Giant mini-black hole discovered in dwarf galaxy

A team of astronomers have discovered a supermassive black hole of a few hundred thousand solar masses in a dwarf galaxy, Mrk 462. The discovery of this “small” black hole hidden by gas and matter could allow researchers to learn more about the formation and life cycle of these cosmic phenomena.

Among the cosmic ogres that are supermassive black holes, it sometimes happens to find specimens of small size. A team ofastronomers has published January 10 a press release reporting the detection of a supermassive black hole at the heart of the galaxie woman Markarian 462 (Mrk 462). Located at 110 millionlight years, Mrk 462 turns out to be a compact system although more sparsely populated than other galaxies such as the Milky Way. The researchers used the télescope spatial Chandra, which has detected several black holes since the start of its mission. The study of the galactic core of Mrk 462 would put scientists on the track to understand the evolution of black holes.

Supermassive black hole for a dwarf galaxy

The characteristics of the black hole of Mrk 462 arouse the curiosity of scientists. Jack Parker, astronomer from the University of Dartmouth (United States), explained on the occasion of a conference of theAmerican Astronomical Society, on January 10, that ” this supermassive black hole is one of the smallest ever found », despite its 200,000 masses solar (, 200,000 times the mass of the Sun, or 1.989 × 1030 kg). Discovering this phenomenon at the heart of a dwarf galaxy turned out to be a complex task. Mrk 462 has a particular configuration, aggregating a few hundred millionstars, against hundreds of billions in a “classic” spiral galaxy such as the Milky Way or M31 (Andromeda). With its status as a dwarf galaxy, Mrk 462 thus has a relatively compact appearance, the supermassive black hole is obscured by the gas and the matter gravitating around.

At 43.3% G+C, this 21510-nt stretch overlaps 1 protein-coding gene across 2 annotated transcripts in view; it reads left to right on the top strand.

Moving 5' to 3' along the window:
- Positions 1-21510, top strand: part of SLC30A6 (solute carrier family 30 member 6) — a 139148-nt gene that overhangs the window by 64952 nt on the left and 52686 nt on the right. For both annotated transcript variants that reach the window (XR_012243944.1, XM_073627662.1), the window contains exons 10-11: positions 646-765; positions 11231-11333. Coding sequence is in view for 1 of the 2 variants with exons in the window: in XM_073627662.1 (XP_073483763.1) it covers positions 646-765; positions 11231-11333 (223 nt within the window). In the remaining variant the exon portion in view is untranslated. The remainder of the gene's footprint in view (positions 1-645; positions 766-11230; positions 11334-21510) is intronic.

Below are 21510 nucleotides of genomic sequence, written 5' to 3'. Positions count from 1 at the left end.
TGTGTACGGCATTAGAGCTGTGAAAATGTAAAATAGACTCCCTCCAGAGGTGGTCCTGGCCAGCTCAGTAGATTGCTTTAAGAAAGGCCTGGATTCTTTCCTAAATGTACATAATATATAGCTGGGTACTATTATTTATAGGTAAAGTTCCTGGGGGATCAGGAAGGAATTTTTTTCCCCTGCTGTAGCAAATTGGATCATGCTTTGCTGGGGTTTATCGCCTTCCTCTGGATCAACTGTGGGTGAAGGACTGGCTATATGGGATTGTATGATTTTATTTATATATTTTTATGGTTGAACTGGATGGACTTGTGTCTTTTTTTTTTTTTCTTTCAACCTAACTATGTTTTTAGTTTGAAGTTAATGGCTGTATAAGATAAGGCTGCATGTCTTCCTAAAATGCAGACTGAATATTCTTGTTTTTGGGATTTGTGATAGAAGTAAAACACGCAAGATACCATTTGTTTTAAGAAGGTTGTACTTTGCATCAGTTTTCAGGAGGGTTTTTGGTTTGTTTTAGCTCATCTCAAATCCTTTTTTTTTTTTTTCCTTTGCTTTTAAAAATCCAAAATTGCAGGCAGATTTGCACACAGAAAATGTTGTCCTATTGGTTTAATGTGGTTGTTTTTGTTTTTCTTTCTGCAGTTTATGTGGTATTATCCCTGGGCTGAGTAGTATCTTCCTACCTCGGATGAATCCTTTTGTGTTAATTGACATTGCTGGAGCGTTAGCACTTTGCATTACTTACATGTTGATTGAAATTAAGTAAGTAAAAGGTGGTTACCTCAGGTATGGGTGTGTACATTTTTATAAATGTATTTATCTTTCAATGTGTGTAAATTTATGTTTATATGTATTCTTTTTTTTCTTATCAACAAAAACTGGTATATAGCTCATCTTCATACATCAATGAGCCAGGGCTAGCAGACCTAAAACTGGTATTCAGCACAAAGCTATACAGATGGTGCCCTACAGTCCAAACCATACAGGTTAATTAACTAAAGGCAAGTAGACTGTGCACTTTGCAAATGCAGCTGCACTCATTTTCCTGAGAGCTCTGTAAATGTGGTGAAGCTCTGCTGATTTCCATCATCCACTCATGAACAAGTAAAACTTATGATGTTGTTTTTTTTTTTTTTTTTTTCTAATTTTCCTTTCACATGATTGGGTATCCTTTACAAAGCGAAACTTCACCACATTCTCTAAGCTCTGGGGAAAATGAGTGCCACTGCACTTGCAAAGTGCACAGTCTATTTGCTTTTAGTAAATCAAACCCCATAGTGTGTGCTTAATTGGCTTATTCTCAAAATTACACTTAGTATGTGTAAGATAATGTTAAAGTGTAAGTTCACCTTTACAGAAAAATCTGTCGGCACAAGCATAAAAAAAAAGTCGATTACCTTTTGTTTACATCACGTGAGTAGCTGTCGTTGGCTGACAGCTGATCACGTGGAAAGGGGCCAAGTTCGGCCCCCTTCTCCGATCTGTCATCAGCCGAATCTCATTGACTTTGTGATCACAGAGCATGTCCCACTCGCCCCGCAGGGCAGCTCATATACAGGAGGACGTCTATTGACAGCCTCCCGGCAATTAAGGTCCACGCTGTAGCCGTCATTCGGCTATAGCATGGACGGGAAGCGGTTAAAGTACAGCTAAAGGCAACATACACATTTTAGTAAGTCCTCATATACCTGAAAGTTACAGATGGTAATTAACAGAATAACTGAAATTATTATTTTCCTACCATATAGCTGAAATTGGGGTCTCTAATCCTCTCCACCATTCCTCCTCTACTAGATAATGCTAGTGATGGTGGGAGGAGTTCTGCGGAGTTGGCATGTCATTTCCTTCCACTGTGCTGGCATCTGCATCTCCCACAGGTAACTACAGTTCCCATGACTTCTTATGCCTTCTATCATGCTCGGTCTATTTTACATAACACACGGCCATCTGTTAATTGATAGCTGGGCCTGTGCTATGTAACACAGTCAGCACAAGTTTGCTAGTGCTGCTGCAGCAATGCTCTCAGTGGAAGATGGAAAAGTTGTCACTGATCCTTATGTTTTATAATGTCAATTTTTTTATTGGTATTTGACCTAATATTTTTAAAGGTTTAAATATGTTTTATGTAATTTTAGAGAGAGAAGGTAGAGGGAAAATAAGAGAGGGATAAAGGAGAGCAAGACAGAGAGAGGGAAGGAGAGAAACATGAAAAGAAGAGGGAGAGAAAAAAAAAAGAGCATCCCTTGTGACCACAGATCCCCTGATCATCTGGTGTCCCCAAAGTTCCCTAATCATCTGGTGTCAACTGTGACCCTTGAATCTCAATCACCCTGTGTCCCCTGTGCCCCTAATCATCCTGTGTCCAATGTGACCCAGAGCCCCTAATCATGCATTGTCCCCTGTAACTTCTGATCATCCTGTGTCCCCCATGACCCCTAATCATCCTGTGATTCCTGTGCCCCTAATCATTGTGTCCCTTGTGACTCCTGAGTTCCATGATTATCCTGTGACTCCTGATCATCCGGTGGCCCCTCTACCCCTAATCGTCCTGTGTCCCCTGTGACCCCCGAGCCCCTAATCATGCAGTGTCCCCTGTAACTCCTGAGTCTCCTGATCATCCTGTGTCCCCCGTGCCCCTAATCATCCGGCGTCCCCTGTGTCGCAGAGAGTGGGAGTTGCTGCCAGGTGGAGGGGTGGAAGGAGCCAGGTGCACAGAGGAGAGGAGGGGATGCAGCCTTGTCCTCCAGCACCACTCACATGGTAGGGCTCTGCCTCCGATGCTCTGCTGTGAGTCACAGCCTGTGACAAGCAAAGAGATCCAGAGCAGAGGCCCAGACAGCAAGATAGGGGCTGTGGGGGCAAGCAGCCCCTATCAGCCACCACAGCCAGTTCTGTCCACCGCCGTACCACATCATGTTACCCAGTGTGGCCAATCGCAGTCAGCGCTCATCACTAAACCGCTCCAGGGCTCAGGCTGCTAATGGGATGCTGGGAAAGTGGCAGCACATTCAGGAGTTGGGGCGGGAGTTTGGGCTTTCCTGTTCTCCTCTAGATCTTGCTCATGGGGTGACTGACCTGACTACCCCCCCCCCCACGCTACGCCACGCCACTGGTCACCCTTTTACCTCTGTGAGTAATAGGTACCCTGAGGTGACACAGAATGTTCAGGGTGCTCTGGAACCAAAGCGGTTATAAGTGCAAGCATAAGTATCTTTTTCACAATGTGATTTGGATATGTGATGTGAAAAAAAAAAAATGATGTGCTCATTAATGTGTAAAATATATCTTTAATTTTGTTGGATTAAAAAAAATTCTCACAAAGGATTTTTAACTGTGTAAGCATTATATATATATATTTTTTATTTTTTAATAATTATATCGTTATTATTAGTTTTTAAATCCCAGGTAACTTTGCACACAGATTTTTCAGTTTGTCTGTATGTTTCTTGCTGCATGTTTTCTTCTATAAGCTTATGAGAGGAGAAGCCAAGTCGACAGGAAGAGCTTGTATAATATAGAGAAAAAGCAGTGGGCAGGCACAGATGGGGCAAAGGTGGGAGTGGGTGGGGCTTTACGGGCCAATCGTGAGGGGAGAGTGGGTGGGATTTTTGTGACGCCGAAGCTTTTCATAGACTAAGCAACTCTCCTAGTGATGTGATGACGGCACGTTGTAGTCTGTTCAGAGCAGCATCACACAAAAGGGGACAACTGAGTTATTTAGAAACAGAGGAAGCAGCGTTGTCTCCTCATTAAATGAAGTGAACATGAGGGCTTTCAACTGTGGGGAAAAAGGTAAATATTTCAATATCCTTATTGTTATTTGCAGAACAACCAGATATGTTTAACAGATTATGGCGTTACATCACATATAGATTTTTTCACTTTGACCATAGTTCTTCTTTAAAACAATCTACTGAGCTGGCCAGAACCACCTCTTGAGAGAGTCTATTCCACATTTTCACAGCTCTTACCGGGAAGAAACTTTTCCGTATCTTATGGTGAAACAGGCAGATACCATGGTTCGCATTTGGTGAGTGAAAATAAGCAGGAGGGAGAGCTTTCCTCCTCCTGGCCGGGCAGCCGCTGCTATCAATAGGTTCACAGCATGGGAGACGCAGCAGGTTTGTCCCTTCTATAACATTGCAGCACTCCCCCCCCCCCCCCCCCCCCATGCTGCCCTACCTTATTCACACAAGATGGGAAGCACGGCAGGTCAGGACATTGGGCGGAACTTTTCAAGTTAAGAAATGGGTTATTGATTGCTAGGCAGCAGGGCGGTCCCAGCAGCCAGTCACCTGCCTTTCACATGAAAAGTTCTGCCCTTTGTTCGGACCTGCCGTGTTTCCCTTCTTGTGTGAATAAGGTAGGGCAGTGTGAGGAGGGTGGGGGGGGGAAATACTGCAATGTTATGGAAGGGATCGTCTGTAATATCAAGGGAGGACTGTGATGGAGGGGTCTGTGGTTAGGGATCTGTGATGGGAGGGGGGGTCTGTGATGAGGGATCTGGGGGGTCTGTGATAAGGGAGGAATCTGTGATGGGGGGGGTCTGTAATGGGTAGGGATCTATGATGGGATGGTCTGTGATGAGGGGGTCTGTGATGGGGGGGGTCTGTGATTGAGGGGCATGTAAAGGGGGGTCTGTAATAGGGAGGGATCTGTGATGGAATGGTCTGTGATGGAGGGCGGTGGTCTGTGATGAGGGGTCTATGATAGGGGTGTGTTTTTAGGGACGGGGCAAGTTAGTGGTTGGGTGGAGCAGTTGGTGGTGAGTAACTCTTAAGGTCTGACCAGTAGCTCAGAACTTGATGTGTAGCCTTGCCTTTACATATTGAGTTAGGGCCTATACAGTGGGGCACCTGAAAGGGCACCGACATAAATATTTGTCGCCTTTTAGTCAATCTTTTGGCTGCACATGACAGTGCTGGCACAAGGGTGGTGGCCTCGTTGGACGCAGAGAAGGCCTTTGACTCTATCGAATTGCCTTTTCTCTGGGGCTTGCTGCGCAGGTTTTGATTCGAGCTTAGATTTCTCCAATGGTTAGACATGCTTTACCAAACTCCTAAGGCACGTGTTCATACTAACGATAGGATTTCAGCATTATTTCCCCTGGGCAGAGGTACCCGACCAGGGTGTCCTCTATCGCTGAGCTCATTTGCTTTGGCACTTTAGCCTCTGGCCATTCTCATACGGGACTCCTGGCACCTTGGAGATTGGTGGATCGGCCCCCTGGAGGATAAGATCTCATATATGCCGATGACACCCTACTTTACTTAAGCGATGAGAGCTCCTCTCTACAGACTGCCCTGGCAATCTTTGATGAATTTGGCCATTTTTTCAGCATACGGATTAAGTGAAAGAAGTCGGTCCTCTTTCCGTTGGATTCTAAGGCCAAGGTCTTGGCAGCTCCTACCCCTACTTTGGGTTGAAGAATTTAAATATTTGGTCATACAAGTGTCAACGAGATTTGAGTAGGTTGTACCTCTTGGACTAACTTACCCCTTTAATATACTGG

This parameter greatly complicated its detection. In the case of larger galaxies, the discovery of supermassive black holes is generally done through the observation of stars orbiting in its environment, by studying their spectra (in particular the red shift, Where redshift) or even their speed from gravitation. But, in the case of the black hole of Markarian 462, which turns out to be “buried” under a large quantity of gas, the researchers were helped by a device of incredible precision: the telescope Chandra.

Chandra tracks X-rays

As matter in the accretion disk falls toward the event horizon of a black hole, it will experience a large increase in pression, which will induce monumental heat gain. This will cause X-ray radiation, which some devices such as the Chandra Space Telescope can pick up. Chandra, launched in 1999 by NASA, is equipped with three spectrometers and a camera to conduct precise observations of objects such as pulsars, remnants from supernovae or black holes, making it one of the most successful observatories of the past 30 years.

The discovery of the black hole of Mrk 462 makes it possible to suppose the existence of such phenomena in other dwarf galaxies, and thus to learn more about the evolution of black holes into gargantuan monsters of several million solar masses. Some of them formed very quickly after the beginnings of theUniverse (about a billion years after the Big Bang), without the researchers being able to explain how. If the thesis of thecollapse gravity of a massive star into a black hole is the most widespread today, they could also arise from the collapse of matter into dense clouds of dust and cosmic gas.

If the study of Markarian 462 is only in its infancy, NASA astronomers do not hide their desire to continue to track dwarf galaxies and their black holes to learn more about these mysterious phenomena.

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